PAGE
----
Home > Dancing With Danger (Goode Girls #3)

Dancing With Danger (Goode Girls #3)
Author: Kerrigan Byrne

Chapter 1



London, 1881



An incomparable idiot.

It was the only description for the man blocking Mercy Goode from the murder scene she’d discovered her own self.

And yet he had the audacity to sneer down at her in that condescending way menial men did when granted a little bit of authority. His shiny badge declared him Constable M. Jenkins. A tall but scrawny bit of bones scraped together between comically overgrown muttonchops.

“If you don’t vacate the premises now, I’ll see you sleeping behind bars tonight, and make no mistake about that.” He narrowed beady eyes and loomed in an attempt to intimidate her.

Mercy glared right back. Since she was entirely too short for a proper loom, she bared her teeth to do him one better in the foul expression department.

An errant bee had more capacity to terrify her than this blighter with his ridiculous feathery mustache. From the moment he’d arrived, he’d tried to get rid of her, and that she would not abide.

“See here!” Mercy poked him in the chest. “I’m the one who found the body thus murdered and sent for Scotland Yard. Therefore, I’m a valuable witness at best and a possible suspect at the very least. If you advise me to leave before a detective inspector arrives, he’ll be furious. You could lose your position, which...” She trailed off, scanning the man up and down for any possible signs of capability. “If you want my opinion, might do both you and the London Metropolitan Police a favor.”

The slack-jawed halfwit blinked in mute amazement, his dull brain taking an inordinate amount of time to process her statement.

Mercy used his dumbstruck torpor to sweep around him and slide into the stately, feminine solarium where the corpse sat propped in a high-backed burgundy velvet chair.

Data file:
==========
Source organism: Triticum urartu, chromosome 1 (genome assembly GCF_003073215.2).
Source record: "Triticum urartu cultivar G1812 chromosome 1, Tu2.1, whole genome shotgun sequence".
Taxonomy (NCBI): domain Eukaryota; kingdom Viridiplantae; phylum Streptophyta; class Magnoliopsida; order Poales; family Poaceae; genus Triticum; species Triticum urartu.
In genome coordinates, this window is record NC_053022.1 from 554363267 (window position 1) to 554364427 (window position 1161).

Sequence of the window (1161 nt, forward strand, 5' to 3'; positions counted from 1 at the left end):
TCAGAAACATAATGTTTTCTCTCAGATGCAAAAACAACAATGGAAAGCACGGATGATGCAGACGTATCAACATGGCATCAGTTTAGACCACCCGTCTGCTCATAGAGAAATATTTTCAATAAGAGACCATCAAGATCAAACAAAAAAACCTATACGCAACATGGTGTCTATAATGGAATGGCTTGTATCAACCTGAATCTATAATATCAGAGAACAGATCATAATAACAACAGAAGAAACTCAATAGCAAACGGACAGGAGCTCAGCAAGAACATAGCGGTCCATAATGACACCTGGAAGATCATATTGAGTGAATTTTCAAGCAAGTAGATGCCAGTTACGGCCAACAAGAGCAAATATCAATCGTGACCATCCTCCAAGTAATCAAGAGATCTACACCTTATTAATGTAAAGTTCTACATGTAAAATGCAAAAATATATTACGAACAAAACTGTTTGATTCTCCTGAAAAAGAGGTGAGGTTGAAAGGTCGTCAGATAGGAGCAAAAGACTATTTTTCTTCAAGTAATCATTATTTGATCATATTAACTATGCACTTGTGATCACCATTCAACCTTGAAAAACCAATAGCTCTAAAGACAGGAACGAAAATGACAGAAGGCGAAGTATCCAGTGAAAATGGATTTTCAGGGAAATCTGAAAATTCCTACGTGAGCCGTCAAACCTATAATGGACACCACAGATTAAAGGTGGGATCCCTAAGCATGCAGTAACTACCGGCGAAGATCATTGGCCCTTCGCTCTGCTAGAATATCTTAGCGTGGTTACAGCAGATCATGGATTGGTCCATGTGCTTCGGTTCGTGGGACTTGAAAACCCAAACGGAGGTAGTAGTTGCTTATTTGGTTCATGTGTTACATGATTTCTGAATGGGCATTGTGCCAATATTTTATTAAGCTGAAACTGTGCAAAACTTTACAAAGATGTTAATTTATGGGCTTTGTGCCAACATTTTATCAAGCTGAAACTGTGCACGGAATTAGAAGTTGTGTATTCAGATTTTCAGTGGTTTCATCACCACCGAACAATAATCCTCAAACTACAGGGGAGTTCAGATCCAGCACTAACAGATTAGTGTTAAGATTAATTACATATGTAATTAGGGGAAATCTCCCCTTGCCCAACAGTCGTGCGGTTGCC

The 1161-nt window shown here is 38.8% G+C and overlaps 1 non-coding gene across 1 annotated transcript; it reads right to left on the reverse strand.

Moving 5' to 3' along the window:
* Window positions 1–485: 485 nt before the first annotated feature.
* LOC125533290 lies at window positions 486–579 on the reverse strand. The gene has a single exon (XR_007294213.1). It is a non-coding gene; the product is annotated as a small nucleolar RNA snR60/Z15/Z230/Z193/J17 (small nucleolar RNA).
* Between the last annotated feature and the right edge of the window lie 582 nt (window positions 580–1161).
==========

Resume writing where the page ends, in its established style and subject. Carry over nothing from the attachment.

Poor Mathilde.

Swallowing a lump of regret so large it threatened to choke her, Mercy’s hands curled into fists. Mathilde had known she was in danger. They’d discussed it at length when the scandalous socialite—bruised, battered, and quite drunk—had come seeking shelter at the Duchess of Trenwyth’s Lady’s Aid Society. The Duchess, along with Mercy’s twin, Felicity, had hatched a plan to secretly smuggle the woman out of the country as soon as humanly possible.

Evidently, not soon enough.

If only they had made other arrangements.

If only Mercy had skipped her weekly appointment last evening and insisted on squiring Mathilde away under the cover of night, instead of allowing the sweet—but unreliable—woman to decide upon the circumstances.

When she wanted to dissolve into frustrated tears, Mercy only allowed herself to indulge in a hitch of labored breath before she bit into the flesh of her cheek. It was imperative she contain herself. She could not show weakness.

Not here.

Not in front of a man who would whip her with it. Who would make her wait somewhere else until she controlled her “feminine hysterics.”

The very idea was intolerable.

“I’m so sorry I failed you,” she whispered to the unnaturally still body. Her fingers itched to brush back one errant lock of what was otherwise a perfect brunette coiffure.

Mathilde had been a beautiful woman in the prime of her thirties. Scandalous, sultry, and... scared.

They’d only ever met in person but thrice. And yet, Mercy felt this tragedy as if a dear friend had passed.

“I vow I will not rest until they find who did this to you,” she whispered.

At those words, a strange, feverish chill washed down her spine and prickled along her nerve endings. She was suddenly bathed in awareness of someone nearby.